With autumn upon us it’s time we turn our attention to the season that is often dreaded by owners of anxious pets.
Fireworks are a vibrant and beautiful spectacle against the night sky, however the loud bangs and vibrations in the air can be a cause of concern for our animals.
Owners of anxious pets may find that their pets begin to demonstrate behaviors such as:
- Destructive behaviours
- Excessive barking
- Going to the toilet indoors
- Refusing to eat
All of these behaviours can be extremely traumatic to both you and your pet, however there are many things you can do to help.
This is a long term form of help which is essentially giving your pet a regular interaction with what they are afraid of, to help them become accustomed. There are tons of firework videos on youTube and even a playlist on Spotify of soundswhich you can play at regular intervals in the lead up to bonfire night.
Not in the woods but in a quiet space in your home. The creation of a den is a great way to give your pet a quiet hiding place where they feel they are safe from the fireworks. This often means making sure it is also dark, in an area of the house you don’t pass often and full of their favourite things. Under the bed works well for dogs or their crate with a crate cover on, whereas cats prefer a high hiding place so popping their tent bed on your bed can help them feel more secure. Adding some of the clothes you have worn will provide them with your comforting scent. You can add to this by using a pet friendly pheromone such as Adaptil for dogs or Feliway for cats, these scents are of the nursing mum and aid in keeping your pet relaxed.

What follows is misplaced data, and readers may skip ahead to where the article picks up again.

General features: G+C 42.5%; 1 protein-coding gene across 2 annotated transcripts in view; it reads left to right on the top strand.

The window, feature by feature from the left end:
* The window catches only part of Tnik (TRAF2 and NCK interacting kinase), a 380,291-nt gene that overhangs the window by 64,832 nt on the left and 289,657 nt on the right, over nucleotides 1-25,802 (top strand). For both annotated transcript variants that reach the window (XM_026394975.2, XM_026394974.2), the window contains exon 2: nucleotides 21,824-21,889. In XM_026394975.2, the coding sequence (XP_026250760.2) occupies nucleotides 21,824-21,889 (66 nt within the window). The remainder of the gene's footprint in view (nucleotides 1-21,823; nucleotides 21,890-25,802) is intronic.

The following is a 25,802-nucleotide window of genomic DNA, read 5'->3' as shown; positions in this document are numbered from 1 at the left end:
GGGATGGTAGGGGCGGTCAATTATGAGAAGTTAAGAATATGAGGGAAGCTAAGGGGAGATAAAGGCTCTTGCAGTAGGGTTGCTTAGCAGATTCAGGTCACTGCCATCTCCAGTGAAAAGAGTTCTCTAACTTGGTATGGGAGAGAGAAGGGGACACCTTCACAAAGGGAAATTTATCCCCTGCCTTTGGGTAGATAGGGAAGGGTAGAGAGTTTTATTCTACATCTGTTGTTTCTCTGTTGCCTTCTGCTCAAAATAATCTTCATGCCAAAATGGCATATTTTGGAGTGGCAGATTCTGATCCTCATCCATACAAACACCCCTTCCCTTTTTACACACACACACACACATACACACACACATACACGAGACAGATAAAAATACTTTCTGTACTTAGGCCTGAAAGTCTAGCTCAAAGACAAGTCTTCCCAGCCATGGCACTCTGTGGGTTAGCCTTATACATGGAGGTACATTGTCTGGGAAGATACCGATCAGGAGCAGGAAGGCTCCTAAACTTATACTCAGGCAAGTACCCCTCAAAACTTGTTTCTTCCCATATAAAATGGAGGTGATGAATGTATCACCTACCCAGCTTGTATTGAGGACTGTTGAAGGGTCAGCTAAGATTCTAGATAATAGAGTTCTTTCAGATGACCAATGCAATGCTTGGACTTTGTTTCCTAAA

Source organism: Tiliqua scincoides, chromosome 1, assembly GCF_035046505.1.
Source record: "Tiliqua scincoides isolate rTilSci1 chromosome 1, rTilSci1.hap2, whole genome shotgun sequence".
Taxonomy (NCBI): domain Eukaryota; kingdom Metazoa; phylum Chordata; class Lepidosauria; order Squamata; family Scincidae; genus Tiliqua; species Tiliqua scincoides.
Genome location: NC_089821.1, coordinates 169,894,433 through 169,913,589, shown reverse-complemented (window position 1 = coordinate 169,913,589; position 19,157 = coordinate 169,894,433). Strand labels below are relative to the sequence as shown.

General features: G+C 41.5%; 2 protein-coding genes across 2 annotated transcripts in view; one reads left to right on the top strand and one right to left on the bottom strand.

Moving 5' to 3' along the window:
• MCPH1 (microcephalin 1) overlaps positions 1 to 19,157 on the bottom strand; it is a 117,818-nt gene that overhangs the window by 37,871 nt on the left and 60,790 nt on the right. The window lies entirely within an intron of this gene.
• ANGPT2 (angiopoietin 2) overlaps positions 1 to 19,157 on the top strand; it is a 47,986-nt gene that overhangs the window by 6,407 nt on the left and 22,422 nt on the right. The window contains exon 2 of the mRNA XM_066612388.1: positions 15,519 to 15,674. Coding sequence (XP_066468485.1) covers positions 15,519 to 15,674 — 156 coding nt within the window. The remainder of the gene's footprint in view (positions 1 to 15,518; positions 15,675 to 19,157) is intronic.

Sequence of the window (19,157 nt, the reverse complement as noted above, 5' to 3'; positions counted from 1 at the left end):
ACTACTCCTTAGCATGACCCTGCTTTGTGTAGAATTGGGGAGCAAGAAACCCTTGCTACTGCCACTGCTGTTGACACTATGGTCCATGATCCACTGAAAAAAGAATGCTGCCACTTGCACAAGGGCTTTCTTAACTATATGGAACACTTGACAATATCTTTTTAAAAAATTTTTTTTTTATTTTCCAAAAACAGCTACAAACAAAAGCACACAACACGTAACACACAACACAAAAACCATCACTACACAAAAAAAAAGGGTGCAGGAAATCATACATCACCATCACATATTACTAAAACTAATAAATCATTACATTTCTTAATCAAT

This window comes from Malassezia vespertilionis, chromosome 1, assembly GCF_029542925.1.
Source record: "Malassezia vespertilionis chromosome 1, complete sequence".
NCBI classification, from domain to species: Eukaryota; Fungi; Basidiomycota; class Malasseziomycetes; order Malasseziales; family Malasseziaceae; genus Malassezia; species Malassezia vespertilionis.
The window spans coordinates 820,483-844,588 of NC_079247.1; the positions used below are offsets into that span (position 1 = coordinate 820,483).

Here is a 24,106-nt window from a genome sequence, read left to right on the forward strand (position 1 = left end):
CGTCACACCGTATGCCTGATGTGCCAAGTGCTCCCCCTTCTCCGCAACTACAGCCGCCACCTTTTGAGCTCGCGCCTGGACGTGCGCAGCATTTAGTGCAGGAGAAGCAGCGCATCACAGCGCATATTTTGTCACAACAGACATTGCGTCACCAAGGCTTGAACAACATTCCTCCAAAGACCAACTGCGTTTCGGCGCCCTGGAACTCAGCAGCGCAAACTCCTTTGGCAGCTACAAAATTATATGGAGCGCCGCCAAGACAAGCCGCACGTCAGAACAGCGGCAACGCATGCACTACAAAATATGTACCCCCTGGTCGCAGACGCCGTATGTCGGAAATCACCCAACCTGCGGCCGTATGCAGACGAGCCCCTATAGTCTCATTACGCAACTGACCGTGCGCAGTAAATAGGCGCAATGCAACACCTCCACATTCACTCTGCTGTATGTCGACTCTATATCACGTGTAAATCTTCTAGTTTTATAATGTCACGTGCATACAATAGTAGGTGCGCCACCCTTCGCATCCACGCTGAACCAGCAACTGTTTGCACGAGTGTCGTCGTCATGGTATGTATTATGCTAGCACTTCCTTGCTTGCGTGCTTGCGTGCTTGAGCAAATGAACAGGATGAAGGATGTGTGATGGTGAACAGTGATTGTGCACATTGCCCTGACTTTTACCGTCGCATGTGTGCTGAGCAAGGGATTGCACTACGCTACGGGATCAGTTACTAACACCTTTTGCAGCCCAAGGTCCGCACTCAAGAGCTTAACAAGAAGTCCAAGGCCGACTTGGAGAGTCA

Calming music and covering noise
Finding noises in your home to help cover the sound of fireworks is a great way to distract an anxious pet so get ready for the TV, radio, dishwasher, washing machine and anything else you own that makes a noise to be on. A study has shown that cats find classical music to be the most relaxing and dogs enjoy the chilled out pace of reggae. So turn up Bob Marley or Beethoven and prepare a very chilled atmosphere for the night.
Act completely normal
As much as we may want to comfort our worried pets and shower them with attention in times of stress, we can actually reinforce their behaviour. Therefore it’s important to act as though nothing abnormal is happening at all.
We know that for some pets all of these changes may not be enough and we are so pleased to say that there are now a wide range of anti-anxiety medication available for our pets. We can assess your pet and advise you on the options to best suit you, which your vet or veterinary nurse will be able to discuss with you, to help you through this stressful time.